Of An Hour And Herman Melville's 'Bartleby, The Scrivener'

Decent Essays
Kate Chopin’s “Story of an Hour” and Herman Melville’s “Bartleby, the Scrivener”, both demonstrate the theme of isolation and going against the oppression that was around in their time. Kate Chopin’s main theme is about how married women have less freedom and are restricted in the 19th century. She portrayed it by talking about the experience in Mrs. Mallard’s point of view when, she heard her husband was presumed dead in a train accident. The way “Bartleby, the Scrivener” was written, through the use of the setting imply that Bartleby is going against something he himself cannot change. Bartleby’s action was going against the working world, by refusing to eat and participate in the economy, since Bartleby was not cooperating with anyone and protesting by himself. Compared to “Story of an Hour”, “Bartleby, the Scrivener” shows more of the theme of justice because Kate Chopin’s story was more focused toward Mrs. Mallard without explaining the circumstance of why she wanted freedom. While “Bartleby, the Scrivener” showed more detail regarding the setting of Bartleby, which makes it easier to understand that he is rebelling against the system for his belief, even if he cannot change anything by himself. Both works demonstrate the theme of isolation and resistance, however Herman Melville express the theme better because of his use of characterisation and setting involved in the story.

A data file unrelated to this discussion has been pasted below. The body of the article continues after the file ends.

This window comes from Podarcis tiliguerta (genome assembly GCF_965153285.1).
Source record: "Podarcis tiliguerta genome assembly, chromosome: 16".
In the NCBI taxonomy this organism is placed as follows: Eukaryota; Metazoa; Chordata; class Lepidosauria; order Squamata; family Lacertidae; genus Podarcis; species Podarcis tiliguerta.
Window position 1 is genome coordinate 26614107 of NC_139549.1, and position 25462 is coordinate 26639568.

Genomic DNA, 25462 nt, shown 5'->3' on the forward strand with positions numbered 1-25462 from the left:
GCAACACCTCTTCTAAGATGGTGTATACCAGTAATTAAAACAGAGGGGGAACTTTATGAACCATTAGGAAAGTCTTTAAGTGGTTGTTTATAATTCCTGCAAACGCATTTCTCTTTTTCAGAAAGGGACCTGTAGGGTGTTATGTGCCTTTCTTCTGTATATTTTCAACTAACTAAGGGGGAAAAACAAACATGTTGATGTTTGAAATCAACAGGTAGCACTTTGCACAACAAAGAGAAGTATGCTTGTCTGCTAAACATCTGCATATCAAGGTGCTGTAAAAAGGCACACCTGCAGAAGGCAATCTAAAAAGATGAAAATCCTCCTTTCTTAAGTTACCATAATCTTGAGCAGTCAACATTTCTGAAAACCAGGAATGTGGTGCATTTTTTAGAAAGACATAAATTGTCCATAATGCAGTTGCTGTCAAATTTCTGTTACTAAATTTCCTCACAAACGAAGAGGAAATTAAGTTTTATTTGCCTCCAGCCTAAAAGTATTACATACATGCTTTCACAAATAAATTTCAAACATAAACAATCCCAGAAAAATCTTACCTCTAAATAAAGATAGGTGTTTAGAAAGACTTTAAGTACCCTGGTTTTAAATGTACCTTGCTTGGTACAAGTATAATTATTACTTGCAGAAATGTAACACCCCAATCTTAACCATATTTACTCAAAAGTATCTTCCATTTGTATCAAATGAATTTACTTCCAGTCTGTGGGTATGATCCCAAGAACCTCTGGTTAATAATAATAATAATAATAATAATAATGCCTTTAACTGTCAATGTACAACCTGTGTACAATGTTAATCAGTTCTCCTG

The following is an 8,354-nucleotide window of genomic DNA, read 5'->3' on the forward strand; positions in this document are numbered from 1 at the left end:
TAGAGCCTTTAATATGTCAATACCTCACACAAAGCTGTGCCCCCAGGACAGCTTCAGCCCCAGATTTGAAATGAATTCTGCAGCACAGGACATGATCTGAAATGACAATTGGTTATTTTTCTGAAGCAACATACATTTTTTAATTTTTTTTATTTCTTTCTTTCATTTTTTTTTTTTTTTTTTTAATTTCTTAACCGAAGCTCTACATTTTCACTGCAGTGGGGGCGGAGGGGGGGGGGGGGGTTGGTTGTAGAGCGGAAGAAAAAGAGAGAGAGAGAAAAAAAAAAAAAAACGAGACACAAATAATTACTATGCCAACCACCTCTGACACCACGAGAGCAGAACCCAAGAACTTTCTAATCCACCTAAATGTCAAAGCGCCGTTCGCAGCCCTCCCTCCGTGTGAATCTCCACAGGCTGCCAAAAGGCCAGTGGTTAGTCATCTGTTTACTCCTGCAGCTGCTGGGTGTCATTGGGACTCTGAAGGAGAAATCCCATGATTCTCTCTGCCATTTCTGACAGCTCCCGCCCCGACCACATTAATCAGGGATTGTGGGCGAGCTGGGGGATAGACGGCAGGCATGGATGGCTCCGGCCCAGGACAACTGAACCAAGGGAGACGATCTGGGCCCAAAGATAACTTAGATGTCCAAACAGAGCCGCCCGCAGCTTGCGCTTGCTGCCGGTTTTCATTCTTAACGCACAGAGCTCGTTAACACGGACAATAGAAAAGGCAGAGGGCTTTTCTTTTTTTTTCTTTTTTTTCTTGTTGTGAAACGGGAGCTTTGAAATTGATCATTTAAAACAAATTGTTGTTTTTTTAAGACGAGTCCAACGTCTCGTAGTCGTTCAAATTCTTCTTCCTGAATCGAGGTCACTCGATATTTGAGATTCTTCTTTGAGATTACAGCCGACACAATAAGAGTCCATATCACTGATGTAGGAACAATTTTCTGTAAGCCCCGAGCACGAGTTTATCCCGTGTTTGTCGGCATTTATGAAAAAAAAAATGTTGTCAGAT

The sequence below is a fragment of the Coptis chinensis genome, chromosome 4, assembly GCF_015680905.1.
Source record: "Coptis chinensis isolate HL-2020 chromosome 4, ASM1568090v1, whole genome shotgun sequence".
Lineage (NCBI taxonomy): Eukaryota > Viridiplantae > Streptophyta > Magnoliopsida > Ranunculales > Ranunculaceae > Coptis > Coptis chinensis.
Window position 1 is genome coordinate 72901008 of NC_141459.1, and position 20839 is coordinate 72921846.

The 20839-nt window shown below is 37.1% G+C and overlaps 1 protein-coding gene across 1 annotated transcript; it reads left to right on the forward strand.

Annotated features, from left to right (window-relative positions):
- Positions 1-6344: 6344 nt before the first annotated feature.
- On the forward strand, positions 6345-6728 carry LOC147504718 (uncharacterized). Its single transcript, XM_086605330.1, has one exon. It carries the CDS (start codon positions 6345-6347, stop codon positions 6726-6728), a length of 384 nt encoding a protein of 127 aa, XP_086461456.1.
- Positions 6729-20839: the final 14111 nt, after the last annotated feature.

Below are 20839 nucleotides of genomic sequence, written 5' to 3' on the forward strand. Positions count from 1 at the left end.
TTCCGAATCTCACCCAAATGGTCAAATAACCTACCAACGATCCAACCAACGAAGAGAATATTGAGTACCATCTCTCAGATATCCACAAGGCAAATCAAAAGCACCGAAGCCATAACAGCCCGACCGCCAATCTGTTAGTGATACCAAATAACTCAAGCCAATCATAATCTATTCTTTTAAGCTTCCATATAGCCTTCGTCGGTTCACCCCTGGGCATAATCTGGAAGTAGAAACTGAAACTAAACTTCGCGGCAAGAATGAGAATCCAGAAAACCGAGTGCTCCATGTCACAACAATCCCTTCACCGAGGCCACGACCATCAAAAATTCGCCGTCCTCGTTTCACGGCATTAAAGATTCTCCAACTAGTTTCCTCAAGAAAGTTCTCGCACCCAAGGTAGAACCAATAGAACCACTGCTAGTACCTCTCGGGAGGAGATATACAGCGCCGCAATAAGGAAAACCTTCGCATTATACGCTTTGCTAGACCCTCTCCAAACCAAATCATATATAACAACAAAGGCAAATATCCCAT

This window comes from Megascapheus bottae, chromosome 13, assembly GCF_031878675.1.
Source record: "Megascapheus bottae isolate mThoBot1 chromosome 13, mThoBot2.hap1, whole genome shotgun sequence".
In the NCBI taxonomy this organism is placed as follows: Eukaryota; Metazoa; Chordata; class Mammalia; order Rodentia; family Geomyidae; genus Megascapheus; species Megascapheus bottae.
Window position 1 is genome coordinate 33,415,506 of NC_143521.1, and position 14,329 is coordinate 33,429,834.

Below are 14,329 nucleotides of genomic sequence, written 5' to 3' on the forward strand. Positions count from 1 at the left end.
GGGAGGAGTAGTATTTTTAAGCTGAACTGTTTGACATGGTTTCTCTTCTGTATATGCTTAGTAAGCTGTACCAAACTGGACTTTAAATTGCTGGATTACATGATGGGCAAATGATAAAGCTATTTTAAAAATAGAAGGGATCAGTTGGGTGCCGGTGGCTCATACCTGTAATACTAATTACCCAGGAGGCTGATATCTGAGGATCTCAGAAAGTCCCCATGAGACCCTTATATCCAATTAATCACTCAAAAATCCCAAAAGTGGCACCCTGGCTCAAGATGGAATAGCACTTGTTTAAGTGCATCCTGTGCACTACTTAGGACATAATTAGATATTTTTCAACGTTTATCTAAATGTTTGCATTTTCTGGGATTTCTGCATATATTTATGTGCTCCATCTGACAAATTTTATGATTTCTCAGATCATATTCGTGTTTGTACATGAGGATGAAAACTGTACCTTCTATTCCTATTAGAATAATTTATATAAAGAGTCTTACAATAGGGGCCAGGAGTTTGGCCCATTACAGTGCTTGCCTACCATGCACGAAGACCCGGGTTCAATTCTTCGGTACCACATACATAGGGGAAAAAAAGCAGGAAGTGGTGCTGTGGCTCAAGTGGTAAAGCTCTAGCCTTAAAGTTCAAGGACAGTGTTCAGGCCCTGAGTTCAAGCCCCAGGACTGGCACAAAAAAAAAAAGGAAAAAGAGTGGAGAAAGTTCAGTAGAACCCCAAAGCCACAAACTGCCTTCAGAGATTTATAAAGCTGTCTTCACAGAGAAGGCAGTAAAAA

Kate Chopin is implying that getting marry is a bad thing because if one has an unhappy
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